It's a lovely lazy day here today. I've already finished a piece in a larger crochet project I have ongoing and will probably do a bit of tatting later, possibly while listening to a podcast or some music. I might knit the heel flap on the sock I have on the needles. I plan to read and drink tea. I had some yoghurt in the yoghurt maker overnight, but it has to sit for 24 hours before it gets strained, so there's nothing to do with that today. I will make more bread tomorrow, but for today, we have enough. There are leftovers for supper. Today, nothing is required of me. I try to keep Sundays as such days. I find them quite refreshing.
Here are the rest of the books I read last month--on lazy Sundays and every other day!
Craeft: How Traditional Crafts Are About More Than Just Making by Alexander Langlands
This is the back cover of the book, which has an excellent summary of this wonderful book.
He discusses making things (like stone walls, baskets, etc) and doing things (growing, keeping animals, etc) in ways that work with the landscape/ surrounding area instead of just bringing in heavy equipment and tearing the ecosystem apart to extract things or building with materials that are not up to the job. I was surprisingly interested in the chapter in concrete, for example, and how it is not 'breathable.' I had a whole new way of thinking about our time in a mold infested apartment in an old building that had been renovated using modern building materials. He's got a lot of respect, as I do, for people who have the knowledge and skills to make things work using what is around them, understanding that things are interrelated.
This is a book that I originally borrowed from the library, but a couple of pages in, I knew it was one that I would like to own. I am glad I get to keep it and there are lots of underlined passages and notes in the margins.
Strangers on a Train by Patricia Highsmith
I’ve only read one other Patricia Highsmith book and that was one I picked up at a charity shop a couple of years ago. I’d heard a lot about her on various books podcasts and knew she was a bit dark in her outlook. Recently, Bill and I were talking about books and stories made into films by Hitchcock--I may have seen some of these, but have no recollection of them, as I do not enjoy movies and don’t bother with them, unless it’s a documentary on a topic which interests me. Anyway, this book came up in conversation, so he requested it from the library. The basic plot is that two strangers meet on a train--one a troubled alcoholic rich kid with a fixation on his mother who feels like his father is always picking on him and the other an up and coming architect who is married to a woman he’s been separated from years before and who is pregnant, having taken up with various men over the years. The troubled alcoholic is pushy and won’t leave the architect alone. The latter drinks too much and talks about his wife and how he wants a divorce. he plans to marry a politician’s daughter once his career is off the ground. Pushy alcoholic comes up with an idea that he should kill the wife and the architect should kill his father and no one would know. Architect wants nothing to do with this plan and thinks he’s rid of Pushy Alcoholic, so goes off the Mexico with fiancee. He gets a bad feeling when the wife is murdered. he is not keen to become a murderer himself, but PA engages in some serious mind games with him. I am not sure how I felt about this book. On the one hand, I did find it to be a page-turner after a while, although it was slow in the middle. But it was sort of creepy, which is what the author was after, I suppose.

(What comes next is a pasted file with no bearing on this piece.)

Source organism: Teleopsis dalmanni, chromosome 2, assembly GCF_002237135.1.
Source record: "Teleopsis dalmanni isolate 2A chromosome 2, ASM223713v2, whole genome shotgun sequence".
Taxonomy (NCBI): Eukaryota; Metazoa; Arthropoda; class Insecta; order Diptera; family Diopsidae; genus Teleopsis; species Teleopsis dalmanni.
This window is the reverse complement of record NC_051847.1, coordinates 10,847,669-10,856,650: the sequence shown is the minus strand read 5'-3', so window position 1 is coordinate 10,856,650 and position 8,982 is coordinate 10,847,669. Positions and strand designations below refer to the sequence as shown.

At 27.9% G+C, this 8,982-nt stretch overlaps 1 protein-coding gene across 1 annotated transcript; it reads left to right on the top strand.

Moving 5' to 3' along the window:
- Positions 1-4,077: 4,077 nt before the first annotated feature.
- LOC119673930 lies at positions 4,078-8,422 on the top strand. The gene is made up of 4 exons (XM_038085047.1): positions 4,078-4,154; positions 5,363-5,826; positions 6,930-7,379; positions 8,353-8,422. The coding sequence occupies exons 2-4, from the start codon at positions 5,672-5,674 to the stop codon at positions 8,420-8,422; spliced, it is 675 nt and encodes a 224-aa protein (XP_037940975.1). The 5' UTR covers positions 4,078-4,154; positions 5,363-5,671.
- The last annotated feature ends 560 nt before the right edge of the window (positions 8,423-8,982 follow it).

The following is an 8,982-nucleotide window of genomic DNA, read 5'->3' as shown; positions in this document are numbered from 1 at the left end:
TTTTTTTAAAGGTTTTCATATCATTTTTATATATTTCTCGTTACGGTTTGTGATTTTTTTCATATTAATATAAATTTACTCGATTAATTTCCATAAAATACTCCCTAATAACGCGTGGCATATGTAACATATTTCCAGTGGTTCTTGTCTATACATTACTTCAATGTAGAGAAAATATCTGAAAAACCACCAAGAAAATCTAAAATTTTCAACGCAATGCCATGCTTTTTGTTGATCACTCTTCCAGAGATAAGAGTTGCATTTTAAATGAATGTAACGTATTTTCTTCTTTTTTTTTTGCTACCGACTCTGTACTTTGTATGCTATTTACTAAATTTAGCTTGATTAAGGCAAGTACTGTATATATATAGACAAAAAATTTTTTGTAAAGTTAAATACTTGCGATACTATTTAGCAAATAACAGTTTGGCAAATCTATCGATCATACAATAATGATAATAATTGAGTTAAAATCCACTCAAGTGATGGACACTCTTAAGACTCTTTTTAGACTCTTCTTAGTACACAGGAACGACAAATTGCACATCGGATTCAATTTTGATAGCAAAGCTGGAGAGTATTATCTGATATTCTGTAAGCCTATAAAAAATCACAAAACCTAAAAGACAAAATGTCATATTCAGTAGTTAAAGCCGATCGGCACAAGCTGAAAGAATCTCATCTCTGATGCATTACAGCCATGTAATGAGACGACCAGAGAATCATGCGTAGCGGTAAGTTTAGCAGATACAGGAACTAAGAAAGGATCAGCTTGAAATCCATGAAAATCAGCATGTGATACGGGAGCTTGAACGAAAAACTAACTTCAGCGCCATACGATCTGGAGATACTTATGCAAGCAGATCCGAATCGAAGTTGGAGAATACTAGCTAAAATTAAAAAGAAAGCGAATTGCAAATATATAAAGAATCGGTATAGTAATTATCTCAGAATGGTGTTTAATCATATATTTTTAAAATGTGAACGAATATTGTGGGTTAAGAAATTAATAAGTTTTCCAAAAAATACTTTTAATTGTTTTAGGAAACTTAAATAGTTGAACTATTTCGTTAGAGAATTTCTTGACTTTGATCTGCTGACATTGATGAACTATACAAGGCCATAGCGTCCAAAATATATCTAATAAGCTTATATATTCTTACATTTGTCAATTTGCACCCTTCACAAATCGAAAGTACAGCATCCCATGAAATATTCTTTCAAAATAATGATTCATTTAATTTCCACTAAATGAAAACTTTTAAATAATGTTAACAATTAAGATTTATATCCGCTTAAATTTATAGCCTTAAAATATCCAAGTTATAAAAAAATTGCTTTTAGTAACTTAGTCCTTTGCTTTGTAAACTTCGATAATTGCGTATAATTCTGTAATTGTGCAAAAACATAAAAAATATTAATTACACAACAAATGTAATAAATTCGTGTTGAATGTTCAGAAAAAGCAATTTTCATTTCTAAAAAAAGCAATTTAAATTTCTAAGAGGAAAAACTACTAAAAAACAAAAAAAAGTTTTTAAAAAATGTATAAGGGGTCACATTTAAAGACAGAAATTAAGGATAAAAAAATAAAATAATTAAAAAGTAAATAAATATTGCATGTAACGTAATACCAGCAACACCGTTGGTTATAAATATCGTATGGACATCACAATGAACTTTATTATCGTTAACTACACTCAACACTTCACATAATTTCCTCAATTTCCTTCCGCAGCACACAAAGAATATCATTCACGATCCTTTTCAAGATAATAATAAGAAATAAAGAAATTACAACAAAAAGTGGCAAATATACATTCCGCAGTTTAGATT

Rain: Four Walks in English Weather by Melissa Harrison
In one of my book emails, a recent novel by this author was mentioned. It sounded good, so I looked it up at the library. It didn’t come up, but this book did, so I requested it. I am quite fond of rainy days and walks, so I was looking forward to it. It’s a slim volume, but she packs a lot in--from observations about the landscape during and after rain, to the effects of rain on plants and animals, to the history and geology of the landscapes she is walking through. If you are a fan of nature and being outside, this is a great book to read.
A Few Figs for Thistles by Edna St. Vincent Millay
Second April by Edna St. Vincent Millay
When Last I Died by Gladys Mitchell
This is one of the author’s Mrs Bradley mysteries, of which there are 66! I vaguely remember watching a series years ago on PBS with (I think) Diana Rigg in the title role. I don’t think I watched more than one or two of them. Then I listened to a dramatization on BBC Radio 4 at some point, but again, didn’t feel the need to go further. I found this a bit surprising because I am usually quite a fan of this kind of character, setting, and genre and Mitchell was a contemporary of Agatha Christie and Dorothy L Sayers. I like much of the work from that era. I came across this book in the e-book section of the library website and decided to download it. I was pleasantly surprised! The TV and radio versions didn’t grab me, but I enjoyed the book a lot! So now I have a whole series of books to dive into. This one comes farther along in the series and it was no problem to come in at that point. There’s one more novel and a collection of Christmas short stories in e-book format and I will probably go ahead and check those out, but I’ve also placed the first two novels in the series on hold. The librarian expects them to come in on Tuesday, so I’ll start from the beginning and go from there.
I hope you're enjoying a peaceful day today, wherever you are.